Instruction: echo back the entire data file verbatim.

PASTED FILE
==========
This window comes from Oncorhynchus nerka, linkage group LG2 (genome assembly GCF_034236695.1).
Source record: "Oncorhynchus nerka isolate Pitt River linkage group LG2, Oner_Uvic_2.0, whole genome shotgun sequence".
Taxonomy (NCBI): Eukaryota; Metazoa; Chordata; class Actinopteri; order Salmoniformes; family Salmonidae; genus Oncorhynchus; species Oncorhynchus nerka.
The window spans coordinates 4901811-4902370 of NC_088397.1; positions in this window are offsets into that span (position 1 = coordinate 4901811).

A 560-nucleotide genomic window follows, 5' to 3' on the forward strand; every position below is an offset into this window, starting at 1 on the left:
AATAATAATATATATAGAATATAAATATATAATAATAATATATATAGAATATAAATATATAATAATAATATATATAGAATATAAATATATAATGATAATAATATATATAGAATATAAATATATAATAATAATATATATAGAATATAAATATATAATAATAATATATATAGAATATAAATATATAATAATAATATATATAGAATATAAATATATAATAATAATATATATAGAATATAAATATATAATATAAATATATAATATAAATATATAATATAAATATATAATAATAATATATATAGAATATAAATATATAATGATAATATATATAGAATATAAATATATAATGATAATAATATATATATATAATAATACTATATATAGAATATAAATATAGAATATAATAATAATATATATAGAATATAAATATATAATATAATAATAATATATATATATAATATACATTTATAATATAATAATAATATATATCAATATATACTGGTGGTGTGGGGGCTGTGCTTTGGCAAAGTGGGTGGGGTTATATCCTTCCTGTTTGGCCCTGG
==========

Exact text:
This window comes from Oncorhynchus nerka, linkage group LG2 (genome assembly GCF_034236695.1).
Source record: "Oncorhynchus nerka isolate Pitt River linkage group LG2, Oner_Uvic_2.0, whole genome shotgun sequence".
Taxonomy (NCBI): Eukaryota; Metazoa; Chordata; class Actinopteri; order Salmoniformes; family Salmonidae; genus Oncorhynchus; species Oncorhynchus nerka.
The window spans coordinates 4901811-4902370 of NC_088397.1; positions in this window are offsets into that span (position 1 = coordinate 4901811).

A 560-nucleotide genomic window follows, 5' to 3' on the forward strand; every position below is an offset into this window, starting at 1 on the left:
AATAATAATATATATAGAATATAAATATATAATAATAATATATATAGAATATAAATATATAATAATAATATATATAGAATATAAATATATAATGATAATAATATATATAGAATATAAATATATAATAATAATATATATAGAATATAAATATATAATAATAATATATATAGAATATAAATATATAATAATAATATATATAGAATATAAATATATAATAATAATATATATAGAATATAAATATATAATATAAATATATAATATAAATATATAATATAAATATATAATAATAATATATATAGAATATAAATATATAATGATAATATATATAGAATATAAATATATAATGATAATAATATATATATATAATAATACTATATATAGAATATAAATATAGAATATAATAATAATATATATAGAATATAAATATATAATATAATAATAATATATATATATAATATACATTTATAATATAATAATAATATATATCAATATATACTGGTGGTGTGGGGGCTGTGCTTTGGCAAAGTGGGTGGGGTTATATCCTTCCTGTTTGGCCCTGG